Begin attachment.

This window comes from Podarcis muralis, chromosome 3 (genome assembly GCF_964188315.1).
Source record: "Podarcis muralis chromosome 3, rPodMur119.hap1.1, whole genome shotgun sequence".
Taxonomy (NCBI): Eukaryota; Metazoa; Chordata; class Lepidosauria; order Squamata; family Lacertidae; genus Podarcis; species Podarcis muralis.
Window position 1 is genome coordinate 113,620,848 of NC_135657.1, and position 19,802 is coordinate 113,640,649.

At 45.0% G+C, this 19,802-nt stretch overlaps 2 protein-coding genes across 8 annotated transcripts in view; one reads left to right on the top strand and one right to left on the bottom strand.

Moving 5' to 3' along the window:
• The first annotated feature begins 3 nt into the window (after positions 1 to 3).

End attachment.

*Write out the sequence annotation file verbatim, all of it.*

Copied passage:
This window comes from Podarcis muralis, chromosome 3 (genome assembly GCF_964188315.1).
Source record: "Podarcis muralis chromosome 3, rPodMur119.hap1.1, whole genome shotgun sequence".
Taxonomy (NCBI): Eukaryota; Metazoa; Chordata; class Lepidosauria; order Squamata; family Lacertidae; genus Podarcis; species Podarcis muralis.
Window position 1 is genome coordinate 113,620,848 of NC_135657.1, and position 19,802 is coordinate 113,640,649.

At 45.0% G+C, this 19,802-nt stretch overlaps 2 protein-coding genes across 8 annotated transcripts in view; one reads left to right on the top strand and one right to left on the bottom strand.

Moving 5' to 3' along the window:
• The first annotated feature begins 3 nt into the window (after positions 1 to 3).